Recreational fencing is an apt metaphor for the kinds of relationships where friends unrelentingly challenge each other. It isn’t lethal; the pains sting a lot but there are pads and restraints that block participants from inflicting deep, permanent damage. There can be a kind of spoken or unspoken erotic charge to the duels. The two seventeen-year-old women fencers in “Athena,” by playwright Gracie Gardner, are training for a national tournament in the belief that victory can lead to admission to top colleges and possibly to the Olympic team.
The title character is played with taut energy and wit that’s both bruised and barbed by Mary Tilden. Athena is an outwardly cocky, bossy and brazen Manhattan kid. She’s dubbed herself after the goddess and won’t reveal her real name because, she feels, her real name would dilute her mystique and power. She trains hard so she can rise to the top rank of local fencers. She relishes winning. Athena flings her arms in the air and crows when she scores on opponents. Her mother has departed. Her father, with whom she lives, is disengaged but nonetheless spends on her expensive training despite his depleting—so he says—circumstance. Athena drinks gin straight from a plastic water bottle. She’s largely alone.
One night, Mary Wallace, a kind, self-aware lover of marine biology, played disarmingly and relatably by Aja Singletary, comes into the training room where Athena practices. They spar and find they are evenly matched. Both believe their differences can make the other a better fencer. They negotiate how to train together, agreeing not to become such good friends that they restrain themselves when competing against each other. Mary Wallace takes persuading. She predicts that such intense preparation will lead to friendship and undermine them both in practice and at tournaments. Athena talks her out of it. Of course, Mary Wallace is right. Their relationship unfolds in part through the physicality of their sport.
There’s a lot of fencing, all on a stage set designed to maximize the drama of the sport. There’s also a lot of fencing gear, which, like armor in a museum, is also fun to see. At one point the two debate the relative merits of the chest guards. Athena’s contour to her breasts, which Mary Wallace mocks, “The plastic boobs just slow you down,” she says. “They just guide someone’s blade right to a hit, like having bumpers up in bowling.”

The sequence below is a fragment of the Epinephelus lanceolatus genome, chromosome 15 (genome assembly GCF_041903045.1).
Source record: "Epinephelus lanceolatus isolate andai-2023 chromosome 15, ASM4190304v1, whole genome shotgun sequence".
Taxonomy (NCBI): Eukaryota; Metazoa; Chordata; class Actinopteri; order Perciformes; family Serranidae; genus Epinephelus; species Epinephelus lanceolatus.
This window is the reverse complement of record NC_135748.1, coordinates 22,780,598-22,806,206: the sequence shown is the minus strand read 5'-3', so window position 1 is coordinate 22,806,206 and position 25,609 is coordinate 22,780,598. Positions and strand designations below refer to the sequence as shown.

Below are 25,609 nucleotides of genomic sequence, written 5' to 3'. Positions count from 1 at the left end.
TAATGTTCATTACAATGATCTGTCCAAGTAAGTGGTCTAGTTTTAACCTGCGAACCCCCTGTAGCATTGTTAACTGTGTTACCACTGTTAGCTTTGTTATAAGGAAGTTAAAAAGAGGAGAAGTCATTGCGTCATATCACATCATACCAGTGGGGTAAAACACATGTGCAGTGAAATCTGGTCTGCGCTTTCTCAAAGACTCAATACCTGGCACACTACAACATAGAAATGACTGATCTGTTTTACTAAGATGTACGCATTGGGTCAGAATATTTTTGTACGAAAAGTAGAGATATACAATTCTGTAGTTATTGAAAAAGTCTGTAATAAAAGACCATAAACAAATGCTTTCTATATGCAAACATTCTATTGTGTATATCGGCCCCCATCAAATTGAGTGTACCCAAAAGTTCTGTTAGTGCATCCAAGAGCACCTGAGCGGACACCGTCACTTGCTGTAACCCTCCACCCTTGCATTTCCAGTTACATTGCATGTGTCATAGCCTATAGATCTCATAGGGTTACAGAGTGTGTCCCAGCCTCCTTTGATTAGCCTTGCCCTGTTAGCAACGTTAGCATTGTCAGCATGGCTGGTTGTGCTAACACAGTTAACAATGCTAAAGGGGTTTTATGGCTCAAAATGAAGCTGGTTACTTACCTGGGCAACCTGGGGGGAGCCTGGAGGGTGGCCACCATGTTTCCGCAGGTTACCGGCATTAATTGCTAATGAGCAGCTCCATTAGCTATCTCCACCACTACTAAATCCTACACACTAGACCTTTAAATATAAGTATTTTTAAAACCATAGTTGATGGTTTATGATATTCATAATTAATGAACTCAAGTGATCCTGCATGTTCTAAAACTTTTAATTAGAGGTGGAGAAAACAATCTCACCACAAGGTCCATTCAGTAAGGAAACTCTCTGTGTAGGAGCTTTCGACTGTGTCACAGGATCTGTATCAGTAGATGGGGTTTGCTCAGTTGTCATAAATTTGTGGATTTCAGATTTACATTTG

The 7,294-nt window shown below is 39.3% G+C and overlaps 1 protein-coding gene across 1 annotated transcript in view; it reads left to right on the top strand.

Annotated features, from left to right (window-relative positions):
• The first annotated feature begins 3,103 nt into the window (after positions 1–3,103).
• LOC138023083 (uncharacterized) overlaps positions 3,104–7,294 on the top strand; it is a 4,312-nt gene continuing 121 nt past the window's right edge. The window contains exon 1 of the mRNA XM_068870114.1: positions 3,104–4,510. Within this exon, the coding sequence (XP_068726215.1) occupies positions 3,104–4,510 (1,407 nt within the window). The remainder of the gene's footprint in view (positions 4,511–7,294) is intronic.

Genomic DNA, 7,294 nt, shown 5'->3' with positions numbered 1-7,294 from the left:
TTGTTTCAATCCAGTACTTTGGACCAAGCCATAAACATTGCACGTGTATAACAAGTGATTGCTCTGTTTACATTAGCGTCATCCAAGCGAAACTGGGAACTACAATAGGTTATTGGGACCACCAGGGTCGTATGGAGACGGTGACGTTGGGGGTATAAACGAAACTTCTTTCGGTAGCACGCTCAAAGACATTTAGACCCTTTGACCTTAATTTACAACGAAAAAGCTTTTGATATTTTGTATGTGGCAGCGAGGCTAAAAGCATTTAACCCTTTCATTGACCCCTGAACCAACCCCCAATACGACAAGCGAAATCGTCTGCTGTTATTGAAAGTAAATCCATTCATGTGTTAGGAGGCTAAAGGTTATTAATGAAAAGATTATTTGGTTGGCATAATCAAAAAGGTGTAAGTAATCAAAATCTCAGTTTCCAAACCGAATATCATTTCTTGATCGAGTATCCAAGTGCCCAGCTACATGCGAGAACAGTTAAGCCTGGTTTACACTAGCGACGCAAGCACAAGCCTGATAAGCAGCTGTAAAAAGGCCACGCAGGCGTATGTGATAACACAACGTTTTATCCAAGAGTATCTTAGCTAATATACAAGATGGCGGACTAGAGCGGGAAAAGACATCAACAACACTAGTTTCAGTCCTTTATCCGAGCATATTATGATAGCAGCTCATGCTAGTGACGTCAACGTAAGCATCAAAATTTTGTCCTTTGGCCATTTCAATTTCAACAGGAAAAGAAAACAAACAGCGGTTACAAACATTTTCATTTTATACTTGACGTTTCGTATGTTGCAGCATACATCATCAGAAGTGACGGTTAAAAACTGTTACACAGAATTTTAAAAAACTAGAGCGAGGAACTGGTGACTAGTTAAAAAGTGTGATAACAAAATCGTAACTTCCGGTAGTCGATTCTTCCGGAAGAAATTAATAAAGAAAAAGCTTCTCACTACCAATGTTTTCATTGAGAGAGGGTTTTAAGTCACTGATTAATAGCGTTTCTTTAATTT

En garde with blades leads to off guard in talk. The two share their many dreams, anxieties and spill on their sexual adventures and fantasies. They sneak any with fake IDs and go drinking and dancing. The two actresses each find tones that mirror those of smart teens. Tilden has mastered the knowing, slightly whiny bratty sing-song of a New York private school kid who the world alternatively massively bores or insatiably fascinates. Singletary has the sincerity of a student who wants to do well to please her family and realize her academic goals. The dialogue is crisp and fast-paced. Yet, the script laces the dialogue with philosophic and cultural references that sometimes seem starkly anomalous even for the most intellectual high schoolers. At one point Mary Wallace observes, “ I’m a postmodernist. I don’t think anything is new. Especially not moves in a five-hundred-year-old sport.”
At times, the precocious dialogue is a reminder that the actors are more mature than the parts they play. Many of the show’s witty lines deserve laughs and one wonders that if the actors were closer in age to their parts whether the lines might have scored. It would be fun to see actual teens in the parts. Then again, I saw an early Sunday evening performance where the median age of the audience was closer to seventy-one than to seventeen. (Full disclosure: I push the median way north, too.) An audience chock full of teens and parents of teens—which this show fully deserves—would almost certainly offer a more lively response.
Not to be overlooked is the visually arresting set by Arnel Sancianco, which focuses both the action and dialogue on a narrow strip of carpet within a frame of colored light—designed by Paul Toben—that dramatically punctuates the fencing. Director Jessica Fisch and choreographers David Blixt and Christian Kelly-Sordelet keep the fight action graceful and suspenseful, and create some Karate Kid-worthy battle scenes. The play runs eighty minutes.
“Athena” at Writers Theatre, 325 Tudor Court, Glencoe, (847)242-6000, writerstheatre.org. Through July 10.